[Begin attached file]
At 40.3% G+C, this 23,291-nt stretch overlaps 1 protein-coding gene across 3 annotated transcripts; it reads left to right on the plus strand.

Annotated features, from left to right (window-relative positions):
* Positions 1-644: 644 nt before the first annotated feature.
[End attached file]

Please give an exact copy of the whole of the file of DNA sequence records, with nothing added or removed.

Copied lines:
At 40.3% G+C, this 23,291-nt stretch overlaps 1 protein-coding gene across 3 annotated transcripts; it reads left to right on the plus strand.

Annotated features, from left to right (window-relative positions):
* Positions 1-644: 644 nt before the first annotated feature.